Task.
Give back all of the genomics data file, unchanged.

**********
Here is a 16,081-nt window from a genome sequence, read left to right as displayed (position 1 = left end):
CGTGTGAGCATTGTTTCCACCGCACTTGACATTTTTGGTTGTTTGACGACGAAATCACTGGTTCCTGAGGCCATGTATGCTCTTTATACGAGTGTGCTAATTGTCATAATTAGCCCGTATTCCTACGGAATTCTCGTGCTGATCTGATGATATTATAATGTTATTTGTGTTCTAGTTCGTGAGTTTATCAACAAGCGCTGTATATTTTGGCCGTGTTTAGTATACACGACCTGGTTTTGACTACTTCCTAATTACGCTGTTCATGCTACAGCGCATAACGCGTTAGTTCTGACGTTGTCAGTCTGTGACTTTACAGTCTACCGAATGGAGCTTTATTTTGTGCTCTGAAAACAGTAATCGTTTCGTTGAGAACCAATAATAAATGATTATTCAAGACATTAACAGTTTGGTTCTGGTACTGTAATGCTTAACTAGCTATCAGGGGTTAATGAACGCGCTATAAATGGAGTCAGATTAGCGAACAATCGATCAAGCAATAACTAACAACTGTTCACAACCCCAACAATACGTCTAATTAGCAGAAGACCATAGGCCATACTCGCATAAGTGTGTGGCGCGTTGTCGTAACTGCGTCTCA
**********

Here is a 16,081-nt window from a genome sequence, read left to right as displayed (position 1 = left end):
CGTGTGAGCATTGTTTCCACCGCACTTGACATTTTTGGTTGTTTGACGACGAAATCACTGGTTCCTGAGGCCATGTATGCTCTTTATACGAGTGTGCTAATTGTCATAATTAGCCCGTATTCCTACGGAATTCTCGTGCTGATCTGATGATATTATAATGTTATTTGTGTTCTAGTTCGTGAGTTTATCAACAAGCGCTGTATATTTTGGCCGTGTTTAGTATACACGACCTGGTTTTGACTACTTCCTAATTACGCTGTTCATGCTACAGCGCATAACGCGTTAGTTCTGACGTTGTCAGTCTGTGACTTTACAGTCTACCGAATGGAGCTTTATTTTGTGCTCTGAAAACAGTAATCGTTTCGTTGAGAACCAATAATAAATGATTATTCAAGACATTAACAGTTTGGTTCTGGTACTGTAATGCTTAACTAGCTATCAGGGGTTAATGAACGCGCTATAAATGGAGTCAGATTAGCGAACAATCGATCAAGCAATAACTAACAACTGTTCACAACCCCAACAATACGTCTAATTAGCAGAAGACCATAGGCCATACTCGCATAAGTGTGTGGCGCGTTGTCGTAACTGCGTCTCA